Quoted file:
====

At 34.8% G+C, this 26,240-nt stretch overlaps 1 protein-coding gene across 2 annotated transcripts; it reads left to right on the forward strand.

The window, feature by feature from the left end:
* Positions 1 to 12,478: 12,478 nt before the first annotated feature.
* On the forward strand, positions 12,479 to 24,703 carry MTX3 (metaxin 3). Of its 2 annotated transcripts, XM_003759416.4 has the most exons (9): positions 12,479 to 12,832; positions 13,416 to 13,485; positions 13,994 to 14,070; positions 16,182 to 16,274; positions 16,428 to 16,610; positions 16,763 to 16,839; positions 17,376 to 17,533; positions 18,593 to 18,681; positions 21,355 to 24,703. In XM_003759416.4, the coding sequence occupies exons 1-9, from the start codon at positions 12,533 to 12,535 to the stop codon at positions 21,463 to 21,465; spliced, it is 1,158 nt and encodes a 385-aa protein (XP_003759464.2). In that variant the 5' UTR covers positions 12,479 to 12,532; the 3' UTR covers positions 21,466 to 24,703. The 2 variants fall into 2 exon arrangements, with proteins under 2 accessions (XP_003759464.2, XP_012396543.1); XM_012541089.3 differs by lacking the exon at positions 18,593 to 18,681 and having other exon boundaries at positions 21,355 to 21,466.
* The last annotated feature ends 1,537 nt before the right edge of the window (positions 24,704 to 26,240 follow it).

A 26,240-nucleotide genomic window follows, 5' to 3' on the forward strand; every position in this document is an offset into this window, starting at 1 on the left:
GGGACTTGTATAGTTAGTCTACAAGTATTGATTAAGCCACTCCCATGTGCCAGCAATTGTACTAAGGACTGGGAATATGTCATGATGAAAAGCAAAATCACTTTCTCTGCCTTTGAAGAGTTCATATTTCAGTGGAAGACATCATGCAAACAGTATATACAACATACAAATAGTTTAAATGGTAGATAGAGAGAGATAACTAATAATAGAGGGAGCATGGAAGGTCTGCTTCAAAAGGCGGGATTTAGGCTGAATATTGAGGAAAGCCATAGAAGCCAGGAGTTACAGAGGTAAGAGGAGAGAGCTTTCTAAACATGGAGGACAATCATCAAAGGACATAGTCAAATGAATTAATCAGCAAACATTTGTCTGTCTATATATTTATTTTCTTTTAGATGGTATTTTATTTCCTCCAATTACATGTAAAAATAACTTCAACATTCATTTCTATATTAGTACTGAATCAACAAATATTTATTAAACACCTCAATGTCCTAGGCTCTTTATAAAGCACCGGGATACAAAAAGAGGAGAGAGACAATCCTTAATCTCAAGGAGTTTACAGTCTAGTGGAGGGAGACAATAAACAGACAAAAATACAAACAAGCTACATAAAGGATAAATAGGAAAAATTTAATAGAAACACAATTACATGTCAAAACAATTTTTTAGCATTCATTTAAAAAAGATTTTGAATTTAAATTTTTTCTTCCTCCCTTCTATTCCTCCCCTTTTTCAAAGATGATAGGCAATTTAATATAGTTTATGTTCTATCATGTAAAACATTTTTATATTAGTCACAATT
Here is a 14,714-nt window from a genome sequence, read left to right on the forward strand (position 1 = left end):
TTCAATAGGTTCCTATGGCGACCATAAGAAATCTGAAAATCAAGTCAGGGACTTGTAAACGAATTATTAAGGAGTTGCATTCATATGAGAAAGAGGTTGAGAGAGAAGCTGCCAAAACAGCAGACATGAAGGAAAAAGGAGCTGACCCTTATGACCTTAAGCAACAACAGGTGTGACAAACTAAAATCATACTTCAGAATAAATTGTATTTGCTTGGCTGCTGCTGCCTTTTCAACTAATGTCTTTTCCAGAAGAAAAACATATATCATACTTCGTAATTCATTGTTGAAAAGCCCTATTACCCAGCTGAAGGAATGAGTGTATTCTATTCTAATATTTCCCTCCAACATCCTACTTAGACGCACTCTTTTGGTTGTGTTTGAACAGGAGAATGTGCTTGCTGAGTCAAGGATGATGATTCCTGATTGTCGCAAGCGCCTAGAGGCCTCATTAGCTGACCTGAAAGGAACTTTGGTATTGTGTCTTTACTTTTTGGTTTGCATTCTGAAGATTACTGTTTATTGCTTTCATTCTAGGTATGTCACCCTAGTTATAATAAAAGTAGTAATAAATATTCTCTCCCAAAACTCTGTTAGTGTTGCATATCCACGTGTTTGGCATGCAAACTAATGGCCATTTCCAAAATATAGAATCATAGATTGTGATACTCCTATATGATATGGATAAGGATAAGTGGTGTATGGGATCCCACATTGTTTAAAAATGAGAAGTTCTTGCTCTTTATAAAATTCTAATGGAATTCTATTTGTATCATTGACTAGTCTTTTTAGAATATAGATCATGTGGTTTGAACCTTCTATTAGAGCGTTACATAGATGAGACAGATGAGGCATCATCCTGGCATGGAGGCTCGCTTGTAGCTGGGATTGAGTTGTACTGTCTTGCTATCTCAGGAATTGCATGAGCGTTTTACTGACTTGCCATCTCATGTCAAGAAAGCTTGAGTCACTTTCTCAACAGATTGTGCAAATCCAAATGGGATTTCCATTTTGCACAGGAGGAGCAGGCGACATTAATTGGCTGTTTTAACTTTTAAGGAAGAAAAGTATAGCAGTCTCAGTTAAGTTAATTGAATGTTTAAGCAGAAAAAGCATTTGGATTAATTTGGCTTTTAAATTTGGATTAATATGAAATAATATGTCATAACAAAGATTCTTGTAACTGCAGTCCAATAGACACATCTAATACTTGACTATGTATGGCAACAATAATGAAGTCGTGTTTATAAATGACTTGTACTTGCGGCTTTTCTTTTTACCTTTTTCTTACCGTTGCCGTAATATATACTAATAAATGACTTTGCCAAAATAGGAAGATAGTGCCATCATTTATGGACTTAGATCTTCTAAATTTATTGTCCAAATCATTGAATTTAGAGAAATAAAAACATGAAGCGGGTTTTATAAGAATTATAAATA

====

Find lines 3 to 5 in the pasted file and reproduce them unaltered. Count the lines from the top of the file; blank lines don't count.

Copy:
* Positions 1 to 12,478: 12,478 nt before the first annotated feature.
* On the forward strand, positions 12,479 to 24,703 carry MTX3 (metaxin 3). Of its 2 annotated transcripts, XM_003759416.4 has the most exons (9): positions 12,479 to 12,832; positions 13,416 to 13,485; positions 13,994 to 14,070; positions 16,182 to 16,274; positions 16,428 to 16,610; positions 16,763 to 16,839; positions 17,376 to 17,533; positions 18,593 to 18,681; positions 21,355 to 24,703. In XM_003759416.4, the coding sequence occupies exons 1-9, from the start codon at positions 12,533 to 12,535 to the stop codon at positions 21,463 to 21,465; spliced, it is 1,158 nt and encodes a 385-aa protein (XP_003759464.2). In that variant the 5' UTR covers positions 12,479 to 12,532; the 3' UTR covers positions 21,466 to 24,703. The 2 variants fall into 2 exon arrangements, with proteins under 2 accessions (XP_003759464.2, XP_012396543.1); XM_012541089.3 differs by lacking the exon at positions 18,593 to 18,681 and having other exon boundaries at positions 21,355 to 21,466.
* The last annotated feature ends 1,537 nt before the right edge of the window (positions 24,704 to 26,240 follow it).